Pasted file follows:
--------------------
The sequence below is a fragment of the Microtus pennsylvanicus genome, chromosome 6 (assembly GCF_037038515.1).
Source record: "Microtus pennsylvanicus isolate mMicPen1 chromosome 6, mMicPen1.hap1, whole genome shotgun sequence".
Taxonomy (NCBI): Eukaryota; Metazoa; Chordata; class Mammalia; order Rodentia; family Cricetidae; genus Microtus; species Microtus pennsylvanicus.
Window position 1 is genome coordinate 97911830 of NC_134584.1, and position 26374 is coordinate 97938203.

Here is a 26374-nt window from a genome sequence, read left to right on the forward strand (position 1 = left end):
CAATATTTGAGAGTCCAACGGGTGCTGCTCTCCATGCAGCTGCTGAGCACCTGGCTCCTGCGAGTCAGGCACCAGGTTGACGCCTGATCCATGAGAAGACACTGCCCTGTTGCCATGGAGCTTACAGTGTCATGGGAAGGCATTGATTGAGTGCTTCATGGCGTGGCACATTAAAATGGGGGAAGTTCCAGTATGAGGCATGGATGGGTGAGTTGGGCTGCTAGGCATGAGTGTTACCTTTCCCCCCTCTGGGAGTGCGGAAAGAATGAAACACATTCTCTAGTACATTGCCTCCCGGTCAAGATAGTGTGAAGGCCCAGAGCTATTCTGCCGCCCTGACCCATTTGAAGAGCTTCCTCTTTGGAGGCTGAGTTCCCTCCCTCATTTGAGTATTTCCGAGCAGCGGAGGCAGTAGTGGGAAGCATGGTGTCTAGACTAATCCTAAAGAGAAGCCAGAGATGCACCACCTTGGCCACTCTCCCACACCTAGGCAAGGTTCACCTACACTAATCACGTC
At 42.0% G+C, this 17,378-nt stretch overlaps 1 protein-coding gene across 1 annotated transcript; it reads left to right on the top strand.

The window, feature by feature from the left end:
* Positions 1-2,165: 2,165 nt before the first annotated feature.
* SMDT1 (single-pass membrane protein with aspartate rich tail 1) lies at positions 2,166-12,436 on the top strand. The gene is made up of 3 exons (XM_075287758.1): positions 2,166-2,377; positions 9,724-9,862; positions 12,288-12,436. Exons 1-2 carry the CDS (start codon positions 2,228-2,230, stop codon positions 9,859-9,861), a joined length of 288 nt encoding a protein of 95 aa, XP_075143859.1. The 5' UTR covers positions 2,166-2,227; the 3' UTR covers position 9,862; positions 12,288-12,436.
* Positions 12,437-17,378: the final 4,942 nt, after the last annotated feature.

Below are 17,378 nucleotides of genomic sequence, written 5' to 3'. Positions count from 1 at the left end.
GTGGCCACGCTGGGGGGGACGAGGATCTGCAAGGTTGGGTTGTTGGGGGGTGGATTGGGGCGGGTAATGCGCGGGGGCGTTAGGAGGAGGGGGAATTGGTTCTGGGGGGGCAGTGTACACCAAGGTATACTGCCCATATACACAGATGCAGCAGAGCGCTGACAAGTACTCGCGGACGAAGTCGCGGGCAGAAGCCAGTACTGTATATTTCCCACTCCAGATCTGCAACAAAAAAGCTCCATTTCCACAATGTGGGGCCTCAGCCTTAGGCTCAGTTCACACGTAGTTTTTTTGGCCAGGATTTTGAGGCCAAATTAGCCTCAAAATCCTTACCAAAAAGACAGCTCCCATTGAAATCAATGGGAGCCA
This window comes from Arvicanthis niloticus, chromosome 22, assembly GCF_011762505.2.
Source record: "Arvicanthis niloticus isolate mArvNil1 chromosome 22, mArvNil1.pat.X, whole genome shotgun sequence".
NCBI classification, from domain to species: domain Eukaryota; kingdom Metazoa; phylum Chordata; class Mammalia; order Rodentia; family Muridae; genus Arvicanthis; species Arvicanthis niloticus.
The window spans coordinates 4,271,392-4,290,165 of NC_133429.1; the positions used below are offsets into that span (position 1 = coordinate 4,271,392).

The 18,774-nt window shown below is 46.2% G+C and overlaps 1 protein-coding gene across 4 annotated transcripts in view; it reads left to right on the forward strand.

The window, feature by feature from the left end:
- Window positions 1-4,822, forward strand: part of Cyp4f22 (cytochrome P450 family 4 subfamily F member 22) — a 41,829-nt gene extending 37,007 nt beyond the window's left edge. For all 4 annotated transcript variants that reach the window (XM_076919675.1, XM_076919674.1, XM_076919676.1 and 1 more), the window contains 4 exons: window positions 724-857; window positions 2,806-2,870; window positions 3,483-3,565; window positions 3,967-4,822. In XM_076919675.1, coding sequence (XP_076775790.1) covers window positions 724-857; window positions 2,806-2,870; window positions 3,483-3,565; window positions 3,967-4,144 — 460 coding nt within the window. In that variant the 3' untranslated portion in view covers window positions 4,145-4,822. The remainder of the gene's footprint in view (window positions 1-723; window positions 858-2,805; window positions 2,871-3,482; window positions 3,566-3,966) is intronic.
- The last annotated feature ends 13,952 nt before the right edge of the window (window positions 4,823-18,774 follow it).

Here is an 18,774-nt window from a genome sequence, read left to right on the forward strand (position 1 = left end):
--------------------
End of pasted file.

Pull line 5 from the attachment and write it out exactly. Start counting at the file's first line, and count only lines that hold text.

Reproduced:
Here is a 26374-nt window from a genome sequence, read left to right on the forward strand (position 1 = left end):